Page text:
All-inclusive holidays in Malta aren’t the only way to get the best value from your stay. This jewel of the Mediterranean is rich in just about everything, from picturesque scenery, to ancient ruins, to beautiful towns with thriving nightlife.
Its towns are mazes of bare stone and baroque architecture below domed church tops. Narrow winding walkways open out onto bustling palazzos and 7,000 years of history sit alongside a thriving Mediterranean cafe culture. Meanwhile over on the coasts, azure waves lap against beaches and rugged stone cliffs.
Whether you’re looking for a cheap holiday or a no-expenses-spared getaway, you can enjoy Malta just the same. We’ve offered you three options below, so whether you’re looking to save, spend or splurge on your next getaway, you’ll experience the best.
If you’re looking to do Malta on a shoestring, consider going in spring or autumn. Cheapest room rates can be found from November to March and with 300 days of sunshine each year, you’re likely to have great weather even then, plus the cooler temperatures will make exploring the island’s ancient sites more comfortable. Don’t get us wrong, there are still bargains to be had on accommodation at the height of summer, but it’s all about finding that perfect deal.
Getting around the island can be a cinch, too: local buses offer day tickets at around €1.50 (£1.20) or alternatively, car hire rates are some of the lowest in Europe.
A stroll through the streets of post-Renaissance capital Valletta is an attraction in itself, enjoying the 17th century architecture that has remained remarkably untouched. Don’t miss St John’s Co Cathedral, Malta’s answer to the Sistine Chapel, with its cavernous interior or intricately decorated frescoes and lavish ornamental finish to every nook and fitting (€6/£4.80 adults, children free).
Malta has more sights of historical significance than anywhere else in the world, and the National Museum of Archeology, also in Valletta, is a great introduction to its unrivalled wealth of ancient and prehistoric sites, showcasing many of the artefacts and sculptures uncovered on the island, and it’s reasonably priced too (€5/£4 adults, €3.50/£2.80 children). Or to get more hands-on, the Ghar Dalam Cave & Museum is worth a visit (€5/£4 adults, €2.50/£2 children).
Beyond Valletta, the charming town of Vittoriosa across the water, part of the area known as Three Cities, is an essential photo-op, and it had plenty more museums and sights to explore. Or take the trip south to the fishing village of Marsaxlokk for a taste of the day’s catch.
There are plenty of all-inclusive options in Malta to make your stay more economical. No-frills, well-situated Castille Hotel in beautiful Valletta is great value at £70 per night. Or you can grab a twin room at full board for a week in July for just over £1,000 for two people.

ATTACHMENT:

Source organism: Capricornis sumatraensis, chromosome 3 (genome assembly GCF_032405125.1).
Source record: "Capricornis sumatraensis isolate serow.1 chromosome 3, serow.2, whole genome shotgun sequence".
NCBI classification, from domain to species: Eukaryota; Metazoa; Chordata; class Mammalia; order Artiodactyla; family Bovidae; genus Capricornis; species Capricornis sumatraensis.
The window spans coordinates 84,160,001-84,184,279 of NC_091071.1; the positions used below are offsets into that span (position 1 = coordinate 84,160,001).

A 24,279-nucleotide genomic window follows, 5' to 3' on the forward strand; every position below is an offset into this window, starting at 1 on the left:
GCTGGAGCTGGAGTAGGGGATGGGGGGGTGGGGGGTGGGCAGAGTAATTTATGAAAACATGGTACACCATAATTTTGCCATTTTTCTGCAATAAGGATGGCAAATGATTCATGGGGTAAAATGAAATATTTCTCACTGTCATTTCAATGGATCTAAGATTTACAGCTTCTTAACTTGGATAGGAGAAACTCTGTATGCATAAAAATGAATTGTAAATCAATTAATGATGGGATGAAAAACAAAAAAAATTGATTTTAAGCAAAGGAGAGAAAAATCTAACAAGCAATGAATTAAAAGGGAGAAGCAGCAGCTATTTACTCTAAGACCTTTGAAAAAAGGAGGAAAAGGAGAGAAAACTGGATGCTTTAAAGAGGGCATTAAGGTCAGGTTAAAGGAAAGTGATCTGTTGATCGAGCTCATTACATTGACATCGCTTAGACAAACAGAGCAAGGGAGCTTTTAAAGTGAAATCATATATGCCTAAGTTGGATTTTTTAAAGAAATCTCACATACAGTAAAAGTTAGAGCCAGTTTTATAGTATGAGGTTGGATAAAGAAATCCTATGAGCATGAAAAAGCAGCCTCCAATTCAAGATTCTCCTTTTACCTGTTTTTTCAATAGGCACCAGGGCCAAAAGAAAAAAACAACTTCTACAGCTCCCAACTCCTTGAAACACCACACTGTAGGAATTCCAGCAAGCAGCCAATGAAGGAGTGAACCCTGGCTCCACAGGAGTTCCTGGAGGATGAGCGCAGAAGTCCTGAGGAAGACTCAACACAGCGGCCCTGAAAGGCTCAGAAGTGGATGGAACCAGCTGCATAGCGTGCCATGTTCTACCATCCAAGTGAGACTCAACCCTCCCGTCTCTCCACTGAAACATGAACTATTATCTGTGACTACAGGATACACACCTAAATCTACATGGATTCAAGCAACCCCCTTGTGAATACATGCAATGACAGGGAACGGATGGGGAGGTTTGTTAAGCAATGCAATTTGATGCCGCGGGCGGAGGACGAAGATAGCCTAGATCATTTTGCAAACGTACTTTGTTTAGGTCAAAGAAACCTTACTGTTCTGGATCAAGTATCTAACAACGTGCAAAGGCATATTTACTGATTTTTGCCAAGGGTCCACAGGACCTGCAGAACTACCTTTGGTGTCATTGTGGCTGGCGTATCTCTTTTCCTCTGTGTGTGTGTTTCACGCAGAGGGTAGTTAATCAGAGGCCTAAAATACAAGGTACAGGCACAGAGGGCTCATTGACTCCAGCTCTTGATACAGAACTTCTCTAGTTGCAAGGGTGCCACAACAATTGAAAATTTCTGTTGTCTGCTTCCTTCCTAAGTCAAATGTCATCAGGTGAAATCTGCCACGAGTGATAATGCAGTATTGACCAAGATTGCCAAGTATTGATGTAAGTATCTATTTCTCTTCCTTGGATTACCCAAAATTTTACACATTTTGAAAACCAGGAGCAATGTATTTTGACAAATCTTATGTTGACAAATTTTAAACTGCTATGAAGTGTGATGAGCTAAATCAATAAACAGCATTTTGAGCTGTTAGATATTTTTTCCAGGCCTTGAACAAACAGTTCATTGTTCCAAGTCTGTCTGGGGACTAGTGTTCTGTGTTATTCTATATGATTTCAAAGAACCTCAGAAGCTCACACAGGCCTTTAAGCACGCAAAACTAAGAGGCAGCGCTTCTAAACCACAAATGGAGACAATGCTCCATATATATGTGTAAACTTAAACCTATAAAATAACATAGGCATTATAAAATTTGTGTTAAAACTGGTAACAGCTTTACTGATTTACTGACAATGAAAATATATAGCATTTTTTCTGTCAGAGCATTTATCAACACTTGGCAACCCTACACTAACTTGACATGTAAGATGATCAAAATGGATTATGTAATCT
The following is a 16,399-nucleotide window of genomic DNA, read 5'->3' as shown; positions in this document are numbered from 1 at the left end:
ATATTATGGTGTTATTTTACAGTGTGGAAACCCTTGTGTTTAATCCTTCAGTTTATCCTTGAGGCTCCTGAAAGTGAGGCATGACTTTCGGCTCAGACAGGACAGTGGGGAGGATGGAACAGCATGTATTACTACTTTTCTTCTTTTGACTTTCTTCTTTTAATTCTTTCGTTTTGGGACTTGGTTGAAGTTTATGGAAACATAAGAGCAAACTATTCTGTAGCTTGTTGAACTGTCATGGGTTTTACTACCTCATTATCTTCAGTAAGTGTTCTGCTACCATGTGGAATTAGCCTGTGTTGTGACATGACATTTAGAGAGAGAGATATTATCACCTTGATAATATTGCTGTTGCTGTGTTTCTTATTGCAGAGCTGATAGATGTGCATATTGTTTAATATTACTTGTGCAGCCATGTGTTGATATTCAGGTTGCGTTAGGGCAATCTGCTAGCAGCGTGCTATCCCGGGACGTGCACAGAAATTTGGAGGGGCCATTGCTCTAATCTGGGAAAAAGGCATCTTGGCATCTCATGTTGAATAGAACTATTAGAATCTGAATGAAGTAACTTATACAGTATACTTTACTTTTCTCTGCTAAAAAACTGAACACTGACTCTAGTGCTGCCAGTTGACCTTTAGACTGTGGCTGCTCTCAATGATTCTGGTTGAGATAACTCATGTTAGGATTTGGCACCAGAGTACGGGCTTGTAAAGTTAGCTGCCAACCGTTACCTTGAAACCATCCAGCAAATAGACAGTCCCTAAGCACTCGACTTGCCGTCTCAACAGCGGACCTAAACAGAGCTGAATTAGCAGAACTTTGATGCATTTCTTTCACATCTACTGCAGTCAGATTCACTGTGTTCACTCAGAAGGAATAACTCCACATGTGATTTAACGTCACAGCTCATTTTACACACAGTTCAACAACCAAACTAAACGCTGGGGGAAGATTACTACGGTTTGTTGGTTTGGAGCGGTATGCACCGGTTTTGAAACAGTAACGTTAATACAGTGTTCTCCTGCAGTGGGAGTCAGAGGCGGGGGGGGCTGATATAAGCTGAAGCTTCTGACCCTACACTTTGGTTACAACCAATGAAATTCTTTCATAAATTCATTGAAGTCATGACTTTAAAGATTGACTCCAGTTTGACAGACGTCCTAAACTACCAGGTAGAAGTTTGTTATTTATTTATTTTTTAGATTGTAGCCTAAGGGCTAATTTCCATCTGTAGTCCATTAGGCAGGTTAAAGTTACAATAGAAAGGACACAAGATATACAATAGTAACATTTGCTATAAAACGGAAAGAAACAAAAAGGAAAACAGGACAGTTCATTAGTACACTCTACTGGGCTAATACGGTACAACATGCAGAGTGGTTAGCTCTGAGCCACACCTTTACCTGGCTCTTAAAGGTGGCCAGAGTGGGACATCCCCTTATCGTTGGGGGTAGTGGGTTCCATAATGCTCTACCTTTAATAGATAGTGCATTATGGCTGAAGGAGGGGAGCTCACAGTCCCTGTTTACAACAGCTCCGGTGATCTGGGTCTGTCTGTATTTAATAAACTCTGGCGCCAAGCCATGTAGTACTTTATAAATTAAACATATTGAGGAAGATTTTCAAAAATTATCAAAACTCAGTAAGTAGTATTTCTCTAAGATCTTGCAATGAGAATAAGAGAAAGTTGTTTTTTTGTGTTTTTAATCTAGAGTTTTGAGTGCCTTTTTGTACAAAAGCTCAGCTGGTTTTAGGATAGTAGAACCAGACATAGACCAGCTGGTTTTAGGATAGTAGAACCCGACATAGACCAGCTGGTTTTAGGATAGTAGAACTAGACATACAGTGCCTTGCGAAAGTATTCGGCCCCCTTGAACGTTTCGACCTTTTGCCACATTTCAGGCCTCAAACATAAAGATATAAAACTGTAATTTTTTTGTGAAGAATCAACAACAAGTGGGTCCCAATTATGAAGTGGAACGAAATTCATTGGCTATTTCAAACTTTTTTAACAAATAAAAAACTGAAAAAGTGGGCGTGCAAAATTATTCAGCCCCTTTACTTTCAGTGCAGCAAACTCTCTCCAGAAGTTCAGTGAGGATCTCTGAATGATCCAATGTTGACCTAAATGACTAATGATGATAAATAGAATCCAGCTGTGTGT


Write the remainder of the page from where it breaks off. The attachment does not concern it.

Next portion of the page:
The hill-top Panorma Hotel in Mellieha has commanding views over the bay and clean, comfy room, plus its a cinch – a week all-inclusive in July will set you back less than £700 for two people.
Spend a little, and you can get a lot in Malta. With so much to see and do on the tiny island, there is a dizzying array of tours on offer to help you make the most of your time there. Don’t miss the opportunity to visit the ancient Hypogeum in the town of Paola, a subterranean city more than 5,000 years old (€30/£24 for adults, €12/£9 for children), although be sure to book a few months ahead – tour groups are small to protect the stone and spaces fill up.
Former capital Mdina is another postcard-perfect town, packed with its own wealth of beautiful buildings and sites. Make the trip out of the city to the Domvs Romana and check out the ruins of this 1BC Roman townhouse (€6/£4.80 adults, €3/£2.40 children).
If you prefer your holidays a little more relaxed, the Golden Bay beach in the north is a beautiful sun spot. From there, jump on one of Charlie’s Boat Trips which run throughout the day. Expert guide Charlie will zip you along Malta’s rugged coast in his speed boat to some of the best spots including the postcard-perfect Blue Lagoon on Comino, for less than €20/£16 per person.
In Sliema, the Palace Hotel is excellent value, with elegant, minimalist guest rooms, and luxurious facilities like a full-service spa and chic sun terrace. (Doubles from £140 per night).
Or in St Julians, the Marina Hotel at the Corinthia Beach Resort facing out on St George’s Bay is another great choice with well-designed rooms and excellent service. (Doubles from £100 per night).
The trapped-in-time architecture has caught the attention of Hollywood over the years, and the island has played the Roman Empire, Troy, and the Somali Coast in the last 20 years alone. It’s also the location for King’s Landing in TV series Game of Thrones, and tour operator Viator now runs private day trips of the locations, guided by two local actors who appeared in the show as well as several blockbusters (from £78 per person).
The best beaches aren’t all to be found on Malta; some of the most Instagram-able spots are on neighbouring Gozo or the tiny island of Camino in the middle. Of course there are ferries that run people between the islands, but if you really want to explore them in style, you can charter a pleasure boat through Malta Boat Charter. Expect to pay around €4,000/£3,225 for a day, including skipper.
Don’t pass up the chance to stay at the Xara Palace Relais and Chateau in historic Mdina. With it’s stone-walled courtyards decorated with creeping borgainvillea and luxe rooms designed to feel like a home from home, this boutique bolthole makes a strong bid for the finest on the island (Doubles from £260 per night).
Alternatively, try the opulent Hotel Phoenicia in Valletta, with its lush, shady gardens and sumptuous guest rooms that have views across the town and harbour from their iron-framed balconies (Doubles from £190 per night).